“Genll Schuyler with the little Handfull of Fugitives From Ty. and the Small Body of Militia already Collected, is forming his Stand at Fort Ann where they are in Want of Every thing that Can be Conceived Necessary for the Subsistance of an Army.
“Without Speedy and Effectual Support they will not be Able to Maintain themselves there and if Running Comes in Vogue I know not where they may Stop If N. England is not Roused now they must be seized with a fatale Lethergy which must perhaps end in their Destruction.
“While I am writing Genl Nixons Brigade from below are Coming into Town This is some Releif I Dont know that any more Troops are yet under Orders from Genl Washington Expresses are gone to Every Quarter. The Kind Interposition of Providence is my Support as little Reason as we have from our Crying Sins to hope for this Mercy, yet I Do not give up this Hope.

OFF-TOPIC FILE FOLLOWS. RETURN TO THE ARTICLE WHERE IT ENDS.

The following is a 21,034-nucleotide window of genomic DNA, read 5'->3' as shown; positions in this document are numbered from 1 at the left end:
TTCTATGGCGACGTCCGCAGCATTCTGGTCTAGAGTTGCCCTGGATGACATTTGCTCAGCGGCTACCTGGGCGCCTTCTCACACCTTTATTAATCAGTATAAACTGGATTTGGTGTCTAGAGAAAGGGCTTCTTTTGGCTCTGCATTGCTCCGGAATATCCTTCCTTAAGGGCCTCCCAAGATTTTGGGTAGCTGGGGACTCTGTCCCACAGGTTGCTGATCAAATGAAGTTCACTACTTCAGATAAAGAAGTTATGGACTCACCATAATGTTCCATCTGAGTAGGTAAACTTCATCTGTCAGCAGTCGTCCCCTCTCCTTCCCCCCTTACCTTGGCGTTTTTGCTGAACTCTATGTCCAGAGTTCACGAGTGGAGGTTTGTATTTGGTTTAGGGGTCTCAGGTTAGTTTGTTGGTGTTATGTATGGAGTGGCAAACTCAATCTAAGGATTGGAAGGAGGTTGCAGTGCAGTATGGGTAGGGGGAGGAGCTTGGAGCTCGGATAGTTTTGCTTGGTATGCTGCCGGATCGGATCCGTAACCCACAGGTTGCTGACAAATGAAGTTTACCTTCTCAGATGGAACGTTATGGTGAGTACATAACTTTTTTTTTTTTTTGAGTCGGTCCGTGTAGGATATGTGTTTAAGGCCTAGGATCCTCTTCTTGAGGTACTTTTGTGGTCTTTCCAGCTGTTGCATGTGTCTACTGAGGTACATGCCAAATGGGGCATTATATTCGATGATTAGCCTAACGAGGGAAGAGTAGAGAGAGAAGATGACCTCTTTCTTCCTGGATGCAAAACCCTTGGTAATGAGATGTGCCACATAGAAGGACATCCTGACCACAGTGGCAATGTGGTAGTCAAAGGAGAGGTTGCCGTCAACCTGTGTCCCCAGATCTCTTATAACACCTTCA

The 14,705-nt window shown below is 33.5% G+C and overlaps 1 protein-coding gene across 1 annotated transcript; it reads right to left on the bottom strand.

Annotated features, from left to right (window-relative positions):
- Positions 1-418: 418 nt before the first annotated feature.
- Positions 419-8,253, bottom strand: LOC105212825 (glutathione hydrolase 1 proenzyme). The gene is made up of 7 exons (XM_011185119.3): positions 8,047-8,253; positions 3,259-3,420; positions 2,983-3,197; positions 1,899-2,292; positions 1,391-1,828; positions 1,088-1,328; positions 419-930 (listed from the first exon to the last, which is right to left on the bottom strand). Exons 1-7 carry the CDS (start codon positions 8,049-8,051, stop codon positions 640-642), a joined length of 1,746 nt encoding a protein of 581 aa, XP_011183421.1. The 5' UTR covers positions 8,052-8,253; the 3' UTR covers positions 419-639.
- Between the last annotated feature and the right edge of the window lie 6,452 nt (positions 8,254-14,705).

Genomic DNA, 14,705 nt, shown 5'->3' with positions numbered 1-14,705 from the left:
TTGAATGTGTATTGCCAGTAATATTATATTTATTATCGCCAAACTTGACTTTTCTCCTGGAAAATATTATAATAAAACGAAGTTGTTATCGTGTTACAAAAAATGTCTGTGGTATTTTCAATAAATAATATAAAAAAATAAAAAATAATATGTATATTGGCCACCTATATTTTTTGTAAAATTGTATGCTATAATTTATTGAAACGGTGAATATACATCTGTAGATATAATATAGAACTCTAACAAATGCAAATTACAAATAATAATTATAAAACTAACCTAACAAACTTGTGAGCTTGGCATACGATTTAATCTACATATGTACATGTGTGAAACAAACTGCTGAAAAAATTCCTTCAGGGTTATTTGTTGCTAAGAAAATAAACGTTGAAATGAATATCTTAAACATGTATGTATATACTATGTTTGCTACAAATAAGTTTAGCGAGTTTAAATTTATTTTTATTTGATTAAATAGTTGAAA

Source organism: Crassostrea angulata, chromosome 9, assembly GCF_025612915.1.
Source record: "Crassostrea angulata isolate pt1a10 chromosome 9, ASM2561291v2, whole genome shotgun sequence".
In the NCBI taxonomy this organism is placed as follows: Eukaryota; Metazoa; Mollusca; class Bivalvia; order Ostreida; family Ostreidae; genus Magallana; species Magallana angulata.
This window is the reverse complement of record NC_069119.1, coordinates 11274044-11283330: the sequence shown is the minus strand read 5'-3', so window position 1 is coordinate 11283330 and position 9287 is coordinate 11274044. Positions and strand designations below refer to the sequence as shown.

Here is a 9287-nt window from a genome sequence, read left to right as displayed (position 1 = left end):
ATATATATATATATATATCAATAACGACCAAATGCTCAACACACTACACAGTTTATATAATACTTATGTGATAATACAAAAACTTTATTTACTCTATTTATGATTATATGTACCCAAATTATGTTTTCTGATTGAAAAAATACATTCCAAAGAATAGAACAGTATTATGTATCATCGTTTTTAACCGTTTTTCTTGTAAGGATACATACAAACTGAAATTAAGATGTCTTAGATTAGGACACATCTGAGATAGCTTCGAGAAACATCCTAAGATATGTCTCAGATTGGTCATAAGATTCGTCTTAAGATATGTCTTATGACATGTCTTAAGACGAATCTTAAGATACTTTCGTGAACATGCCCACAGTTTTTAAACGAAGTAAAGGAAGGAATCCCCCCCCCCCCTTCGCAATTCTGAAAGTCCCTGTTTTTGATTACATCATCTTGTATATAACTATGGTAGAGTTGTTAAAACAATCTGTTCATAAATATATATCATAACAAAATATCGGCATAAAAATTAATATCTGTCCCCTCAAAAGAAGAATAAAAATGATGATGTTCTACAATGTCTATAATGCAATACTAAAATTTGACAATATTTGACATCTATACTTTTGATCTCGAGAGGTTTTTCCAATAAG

“Genll Gates’s Opinion of the Enemy’s Opperation this Campaign is, I think verifying fast, We Expect to hear an Attempt below, The Old Gentleman told me little before he left us that the Enemy from the Northward would not be Down till July, That Genll Howes Ar[m]y below if not lost to Every Idea of their most Important Interest or some Unforeseen Accident Did not Intervene would Certainly Coopperate with Motions Above and Spoke with some Uneasiness of the Innattention paid by Superior Powers to his Opinion But! Misfortunes some Times teach us our Mistakes at Great Expence—I wish we had a Correspondence from this to Connecticut This must go by an uncertain Conveyance. My best Regards attend all Friends & Connections” (DLC:GW; see also Trumbull Papers description begins The Trumbull Papers. 4 vols. Boston, 1885-1902. In Collections of the Massachusetts Historical Society, 5th ser., vols. 9–10; 7th ser., vols. 2–3. description ends , pt. 3, pp. 72–74).